Have you ever had an older lawnmower where once you fixed one thing, something else soon popped up as a problem. Sometimes it was because you replaced the worn part, like a belt, and the new part, back to original condition, put more pressure on other, related worn parts, causing them to fail. Action led to a reaction, sometimes with unintended consequences.
Sometimes controlling pests, whether it be diseases, weeds, or insects, can be like that. Make a change in the system to try to circumvent a problem created by nature, and you're likely to encounter a different problem.
You don't have to go back too far to find examples. When farmers switched to other products besides the yellow, incorporated products in soybeans, for example, it wasn't too long before black nightshade showed up. Since it longer had competition from weeds that heads normally kept it in check, but which were now absent, it could flourish. Anyone who cleaned black nightshade purple berries pout of a combine knows that for a year or two, nature won that battle.
There are examples in corn too. Shattercane can be tough to take out because it is also a grass, and can grow at the same rate and wind up the same height of corn. If you don't eliminate the plants early, or cut off the seed heads late, it's one that spreads directly behind where the combine ran, because the seeds are relatively heavy and drop out where the combine puts them.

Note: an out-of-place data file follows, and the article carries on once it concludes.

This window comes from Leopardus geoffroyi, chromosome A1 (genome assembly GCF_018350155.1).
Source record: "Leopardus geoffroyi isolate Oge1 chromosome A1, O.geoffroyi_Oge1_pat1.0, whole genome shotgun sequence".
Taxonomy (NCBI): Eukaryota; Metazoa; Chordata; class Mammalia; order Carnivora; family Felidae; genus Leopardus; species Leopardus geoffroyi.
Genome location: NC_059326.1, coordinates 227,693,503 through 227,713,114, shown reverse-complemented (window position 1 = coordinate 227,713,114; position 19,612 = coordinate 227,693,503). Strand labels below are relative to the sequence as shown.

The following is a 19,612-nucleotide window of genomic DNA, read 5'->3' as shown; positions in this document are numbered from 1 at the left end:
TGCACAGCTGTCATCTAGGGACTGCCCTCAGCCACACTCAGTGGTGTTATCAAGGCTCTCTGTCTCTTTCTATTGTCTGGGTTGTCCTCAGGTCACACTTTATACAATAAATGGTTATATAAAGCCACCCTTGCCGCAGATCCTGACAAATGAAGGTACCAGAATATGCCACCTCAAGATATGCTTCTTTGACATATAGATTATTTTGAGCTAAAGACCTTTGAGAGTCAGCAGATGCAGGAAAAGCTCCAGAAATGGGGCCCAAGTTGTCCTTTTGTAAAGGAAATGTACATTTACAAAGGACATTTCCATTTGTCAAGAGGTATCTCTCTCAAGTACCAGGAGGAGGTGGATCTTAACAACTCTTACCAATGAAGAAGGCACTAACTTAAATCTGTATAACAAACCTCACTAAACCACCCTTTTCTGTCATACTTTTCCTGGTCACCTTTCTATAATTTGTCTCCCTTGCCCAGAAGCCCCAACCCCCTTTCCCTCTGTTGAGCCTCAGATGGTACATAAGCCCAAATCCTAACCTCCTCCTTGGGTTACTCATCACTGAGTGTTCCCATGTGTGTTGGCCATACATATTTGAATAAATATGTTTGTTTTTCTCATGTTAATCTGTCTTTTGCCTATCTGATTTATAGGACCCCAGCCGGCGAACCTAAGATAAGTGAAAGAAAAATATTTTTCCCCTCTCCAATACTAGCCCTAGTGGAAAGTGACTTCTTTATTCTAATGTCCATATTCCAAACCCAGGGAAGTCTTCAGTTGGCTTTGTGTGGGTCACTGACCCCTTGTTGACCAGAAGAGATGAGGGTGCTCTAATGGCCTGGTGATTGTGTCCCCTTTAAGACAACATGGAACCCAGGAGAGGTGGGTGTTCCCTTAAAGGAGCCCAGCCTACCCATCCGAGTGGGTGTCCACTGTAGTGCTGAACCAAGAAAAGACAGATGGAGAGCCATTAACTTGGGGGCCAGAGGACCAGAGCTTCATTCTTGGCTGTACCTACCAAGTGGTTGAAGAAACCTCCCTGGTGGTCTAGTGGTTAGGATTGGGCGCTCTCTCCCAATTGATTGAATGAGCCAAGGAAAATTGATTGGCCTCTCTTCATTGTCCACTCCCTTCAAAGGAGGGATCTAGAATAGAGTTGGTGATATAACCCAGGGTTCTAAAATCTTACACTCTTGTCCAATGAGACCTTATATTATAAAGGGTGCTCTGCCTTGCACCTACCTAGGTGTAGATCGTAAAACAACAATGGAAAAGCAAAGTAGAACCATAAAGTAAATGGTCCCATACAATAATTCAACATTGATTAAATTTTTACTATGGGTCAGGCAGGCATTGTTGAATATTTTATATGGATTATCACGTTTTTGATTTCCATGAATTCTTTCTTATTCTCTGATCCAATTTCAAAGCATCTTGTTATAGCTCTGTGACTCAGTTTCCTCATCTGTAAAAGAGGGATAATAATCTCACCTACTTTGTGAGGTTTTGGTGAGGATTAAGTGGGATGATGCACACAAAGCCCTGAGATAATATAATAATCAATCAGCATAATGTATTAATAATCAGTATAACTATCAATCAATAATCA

Most people know that after a few years of crop rotation, a variant of western corn rootworm learned how to lay eggs in soybean fields, so that crop rotation in that area no longer prevented corn rootworm problems. Now it's apparent some rootworms have mutated and adapted to handling the toxin protein in a certain genetic event.
What remains to be seen is how far that new variant of western corn rootworm will spread, and whether it will also appear in northern corn rootworm. So far, it hasn't been identified in Indiana.
What's causing this latest variant to appear? Where it's usually found, the field has been in continuous corn for years, and the farmer has used the same genetic event to attempt to con troll it year after year. Give insects too many bites of the same apple, and because they are so numerous, odds alone say that one will arrive on the scene that can handle the changed environment. Once it reproduces, the population that can handle that trait in stride begins to build.
Nature will always evolve. Your goal ought to be doing what you can to not make it as easy for them to do so.